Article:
I can’t remember the last time we had this much snow! For those of you that are in Australia – ahem, Mitchell and Jenneth – enjoying your 100 degree summer heat, let this pictorial be a reminder of the freaky things nature is doing in Texas…
Sarah woke me up at 5 am this morning to see the snow. She was absolutely positive that school would be cancelled and was ready to crawl back in bed…but she was watching the TV to make sure. After peeking out the window, I figured she was correct.
While this may not seem like all that much snow to readers in the north, this a massive snowfall for San Angelo. Tom Green is just a few counties over from the Chihuahuan Desert, and our West Texas temperatures can be bitterly cold in January, but there usually won’t be any snow. If we get snow…it almost never sticks. Last night’s snowfall was covering the sheet of ice which was already in place from last weekend’s ice storms – the storms that caused 76 wrecks in our area.
[Give me a moment while I pull out my soapbox...]
Have you ever noticed how many people will suddenly decide that they need to run the roads when conditions are completely unsafe? It’s like a strange character trait that manifests in the wrong conditions or something…
“What? It’s sleeting?! Let’s go out to eat!”
“Oooooh – they have a foot of snow over in the sunken gardens…let’s go see it!”
When conditions are unsafe and the town has been basically shut down, there is no need to go out unless you absolutely have to. Let this be the one time that you give the people that have to be on the roads as much room to maneuver as possible. Stay home! It’s warm there, and you are safe! Your car is safe!
Other people are safe from you! And so what if you are a good driver – the other guy might not be!
[Now I'll step down from my soapbox and put it away...]
Of course, this was a day that I knew we would have to be on the road, because three days in a row of freezing weather meant that the water troughs at the ranch would be frozen over and the animals would be thirsty. My ex and I were going to tackle the troughs on one side of the county while the ranch’s outfitter would break the ice on the others.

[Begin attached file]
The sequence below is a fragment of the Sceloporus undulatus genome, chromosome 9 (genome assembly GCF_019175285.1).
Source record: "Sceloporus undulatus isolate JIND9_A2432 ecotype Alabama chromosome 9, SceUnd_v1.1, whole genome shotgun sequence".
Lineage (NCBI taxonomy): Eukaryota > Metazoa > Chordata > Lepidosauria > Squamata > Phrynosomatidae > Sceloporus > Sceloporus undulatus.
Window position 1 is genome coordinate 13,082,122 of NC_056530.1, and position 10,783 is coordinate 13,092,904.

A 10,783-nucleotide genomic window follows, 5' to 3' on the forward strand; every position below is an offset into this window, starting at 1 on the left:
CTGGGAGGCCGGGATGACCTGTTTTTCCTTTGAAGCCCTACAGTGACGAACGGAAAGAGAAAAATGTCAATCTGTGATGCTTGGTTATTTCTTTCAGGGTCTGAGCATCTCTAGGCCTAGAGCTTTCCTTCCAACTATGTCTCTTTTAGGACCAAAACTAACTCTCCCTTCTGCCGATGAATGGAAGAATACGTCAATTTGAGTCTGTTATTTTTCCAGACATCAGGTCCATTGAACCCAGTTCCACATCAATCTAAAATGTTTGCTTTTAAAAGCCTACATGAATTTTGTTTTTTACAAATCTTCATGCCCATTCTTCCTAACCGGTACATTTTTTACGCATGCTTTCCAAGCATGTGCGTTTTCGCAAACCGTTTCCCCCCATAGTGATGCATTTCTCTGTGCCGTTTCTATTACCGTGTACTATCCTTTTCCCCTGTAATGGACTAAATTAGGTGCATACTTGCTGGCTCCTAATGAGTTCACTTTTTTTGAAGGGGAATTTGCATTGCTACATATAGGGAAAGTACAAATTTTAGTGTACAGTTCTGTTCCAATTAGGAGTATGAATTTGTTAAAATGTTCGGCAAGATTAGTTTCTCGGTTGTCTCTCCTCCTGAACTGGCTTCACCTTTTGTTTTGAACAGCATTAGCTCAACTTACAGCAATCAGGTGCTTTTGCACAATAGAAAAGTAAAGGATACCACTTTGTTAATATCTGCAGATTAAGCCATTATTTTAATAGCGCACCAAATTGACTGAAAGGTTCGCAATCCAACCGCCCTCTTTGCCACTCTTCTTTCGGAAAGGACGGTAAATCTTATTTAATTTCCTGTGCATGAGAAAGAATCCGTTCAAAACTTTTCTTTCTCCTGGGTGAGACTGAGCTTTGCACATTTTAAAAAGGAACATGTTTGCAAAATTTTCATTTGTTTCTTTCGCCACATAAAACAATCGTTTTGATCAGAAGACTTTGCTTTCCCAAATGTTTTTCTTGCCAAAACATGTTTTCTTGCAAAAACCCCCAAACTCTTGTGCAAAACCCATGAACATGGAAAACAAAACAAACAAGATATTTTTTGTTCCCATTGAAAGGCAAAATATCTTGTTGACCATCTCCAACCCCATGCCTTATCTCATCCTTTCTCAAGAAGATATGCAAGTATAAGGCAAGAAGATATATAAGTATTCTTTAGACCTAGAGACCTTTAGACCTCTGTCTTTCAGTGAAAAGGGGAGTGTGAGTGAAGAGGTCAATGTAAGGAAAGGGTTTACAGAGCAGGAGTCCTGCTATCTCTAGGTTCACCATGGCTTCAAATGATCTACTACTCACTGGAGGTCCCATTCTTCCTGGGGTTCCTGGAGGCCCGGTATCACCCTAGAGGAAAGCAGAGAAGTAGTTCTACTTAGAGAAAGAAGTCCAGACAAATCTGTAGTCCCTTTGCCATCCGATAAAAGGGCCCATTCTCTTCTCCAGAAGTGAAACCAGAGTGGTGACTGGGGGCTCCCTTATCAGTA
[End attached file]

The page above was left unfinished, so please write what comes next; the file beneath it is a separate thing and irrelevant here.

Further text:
The good news is that once we got out of town, we basically had Highway 277 South to ourselves.
Only one vehicle had already been down the coleche county road leading to our destination, the Cedar Section. The snow was about 6″ deep, and it was magical…it looked like something from a fairy tale.
We stopped on the county road so that I could snap this picture, and I was surprised when I touched the snow to see how fluffy and firm it was – perfect for making a snowman or perhaps skiing. I really wished I had a snow-mobile; that would have been a blast!
I told my ex I was going to make a snow angel when we got to the ranch; he looked at me like I was crazy.
Once we had entered the gate at the Cedar Section, we were on a pristine alpine tundra that hadn’t been touched by anyone yet. My ex, a child of Louisiana and Florida’s basically snowless winters, tasted the first snow he could ever remember trying…and liked it.
cactus in the snow – definitely not a common sight
So here I am, bundled up in J Crew polar fleece-lined khakis, Red Wing waterproof insulated boots, leather gloves, and the biggest most fluffiest down coat imaginable, going to take a look at what the cattle have had to deal with since last night. By the lack of tracks, it doesn’t appear that they have even come up for water since the snow fell…
…the solid coating of fresh snow on top of what should have been open water was not good.
The deer had already come up for water…and had been turned away.
Time to get crackin’! A pointy shovel is the best tool to break the ice…
…which was about 3″ thick!!
I think I could have stood on the trough’s ice and not fallen through…not that I was going to try it.
My ex finished clearing the trough while I walked over to look at the tank. The windmill had been turned off before the cold weather came so the pipes wouldn’t burst. As you can see here, the tank has a solid ice cover.
Since the cattle hadn’t yet made an appearance, I wanted to locate them and make sure they were okay. We drove up the hill behind the water lot; drifts of snow were all around the area. It almost looks like a hazy day at a white sand beach, doesn’t it?
The cattle must have heard the diesel truck motor while we were sitting at the top of the hill; we didn’t even have to honk the horn and they came running!
We slowly drove back to the water lot to show the cattle that water was available. They say that cows will drink more when it is cold than they will in the summer time; these girls certainly seemed thirsty.
Look at the icicles hanging from these heifers’ ears…brrr!
This mama cow is trying to remember the last time it was this cold…however, she’s coming up short because it wasn’t during her lifetime.
After making sure that water was flowing back into the trough and everyone was present and accounted for, we were ready to leave.
I decided against making that snow angel…it was just too darn cold.
The forecast calls for showers, ”wintry mix”, and light snow up until Wednesday next week.
We’ll be back in a few days to bust ice again…